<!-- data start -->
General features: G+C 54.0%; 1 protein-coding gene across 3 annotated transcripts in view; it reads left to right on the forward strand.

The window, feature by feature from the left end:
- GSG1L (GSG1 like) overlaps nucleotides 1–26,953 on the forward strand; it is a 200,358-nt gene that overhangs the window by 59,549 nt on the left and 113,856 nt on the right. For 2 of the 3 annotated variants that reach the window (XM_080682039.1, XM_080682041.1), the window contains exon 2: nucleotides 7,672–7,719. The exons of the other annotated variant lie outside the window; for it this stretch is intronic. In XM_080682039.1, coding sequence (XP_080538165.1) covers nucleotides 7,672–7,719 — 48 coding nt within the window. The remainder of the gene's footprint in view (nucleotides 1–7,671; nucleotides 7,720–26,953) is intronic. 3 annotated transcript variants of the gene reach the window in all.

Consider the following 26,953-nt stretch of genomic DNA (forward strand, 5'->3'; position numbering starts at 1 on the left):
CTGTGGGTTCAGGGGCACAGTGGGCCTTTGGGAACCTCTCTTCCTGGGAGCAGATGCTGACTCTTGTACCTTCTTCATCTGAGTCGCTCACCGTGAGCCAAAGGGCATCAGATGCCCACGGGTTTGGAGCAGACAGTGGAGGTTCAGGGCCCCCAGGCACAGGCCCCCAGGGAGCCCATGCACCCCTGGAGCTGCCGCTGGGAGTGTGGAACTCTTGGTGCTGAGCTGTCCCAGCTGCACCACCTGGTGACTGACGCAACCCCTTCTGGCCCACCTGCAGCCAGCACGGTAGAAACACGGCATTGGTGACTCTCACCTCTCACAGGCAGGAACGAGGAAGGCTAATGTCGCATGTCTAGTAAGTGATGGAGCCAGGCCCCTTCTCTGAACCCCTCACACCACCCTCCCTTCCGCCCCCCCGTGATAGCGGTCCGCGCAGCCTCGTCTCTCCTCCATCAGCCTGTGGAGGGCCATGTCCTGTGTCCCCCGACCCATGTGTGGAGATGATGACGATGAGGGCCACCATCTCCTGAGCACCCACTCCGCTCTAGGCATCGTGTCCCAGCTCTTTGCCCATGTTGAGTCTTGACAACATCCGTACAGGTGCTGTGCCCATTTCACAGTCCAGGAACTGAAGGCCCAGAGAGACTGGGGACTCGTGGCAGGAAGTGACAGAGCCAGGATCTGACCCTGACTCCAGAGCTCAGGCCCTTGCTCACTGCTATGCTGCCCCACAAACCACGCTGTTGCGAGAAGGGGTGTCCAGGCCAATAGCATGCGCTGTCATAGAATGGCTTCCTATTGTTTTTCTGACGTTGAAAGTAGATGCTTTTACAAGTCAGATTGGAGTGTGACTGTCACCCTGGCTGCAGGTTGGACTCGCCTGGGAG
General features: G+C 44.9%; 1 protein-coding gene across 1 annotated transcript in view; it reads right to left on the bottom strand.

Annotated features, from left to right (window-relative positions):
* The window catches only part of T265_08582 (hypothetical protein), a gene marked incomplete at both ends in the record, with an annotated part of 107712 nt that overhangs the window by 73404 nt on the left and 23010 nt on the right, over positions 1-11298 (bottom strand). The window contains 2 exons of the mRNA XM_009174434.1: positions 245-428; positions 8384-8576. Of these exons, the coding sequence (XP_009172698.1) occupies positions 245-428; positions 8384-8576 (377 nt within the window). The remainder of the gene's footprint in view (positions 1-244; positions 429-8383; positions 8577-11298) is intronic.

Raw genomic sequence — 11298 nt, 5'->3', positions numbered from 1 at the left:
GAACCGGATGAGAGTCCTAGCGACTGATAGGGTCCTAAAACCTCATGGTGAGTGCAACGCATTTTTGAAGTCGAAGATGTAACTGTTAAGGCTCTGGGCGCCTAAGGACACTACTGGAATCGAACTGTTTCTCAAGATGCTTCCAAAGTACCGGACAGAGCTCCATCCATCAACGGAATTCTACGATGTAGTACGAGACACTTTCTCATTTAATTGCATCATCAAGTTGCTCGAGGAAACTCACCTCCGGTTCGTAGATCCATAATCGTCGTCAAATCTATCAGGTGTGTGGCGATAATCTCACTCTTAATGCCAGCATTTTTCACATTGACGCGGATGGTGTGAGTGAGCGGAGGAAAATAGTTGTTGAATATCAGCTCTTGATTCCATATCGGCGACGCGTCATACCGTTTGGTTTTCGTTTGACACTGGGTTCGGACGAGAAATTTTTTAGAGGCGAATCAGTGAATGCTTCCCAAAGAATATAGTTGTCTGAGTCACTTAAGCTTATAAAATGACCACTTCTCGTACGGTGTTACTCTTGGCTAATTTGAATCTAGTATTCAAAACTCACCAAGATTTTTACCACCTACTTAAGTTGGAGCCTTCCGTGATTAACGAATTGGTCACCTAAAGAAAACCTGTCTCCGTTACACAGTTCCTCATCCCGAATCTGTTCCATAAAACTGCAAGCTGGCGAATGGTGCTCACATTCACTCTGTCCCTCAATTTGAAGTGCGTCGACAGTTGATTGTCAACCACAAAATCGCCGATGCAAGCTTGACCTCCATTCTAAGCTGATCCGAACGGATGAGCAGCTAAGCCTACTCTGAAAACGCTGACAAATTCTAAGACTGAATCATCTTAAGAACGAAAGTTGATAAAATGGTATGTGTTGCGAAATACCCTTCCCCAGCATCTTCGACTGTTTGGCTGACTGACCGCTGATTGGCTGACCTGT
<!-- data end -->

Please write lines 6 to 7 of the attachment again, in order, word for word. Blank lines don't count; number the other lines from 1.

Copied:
General features: G+C 44.9%; 1 protein-coding gene across 1 annotated transcript in view; it reads right to left on the bottom strand.

Annotated features, from left to right (window-relative positions):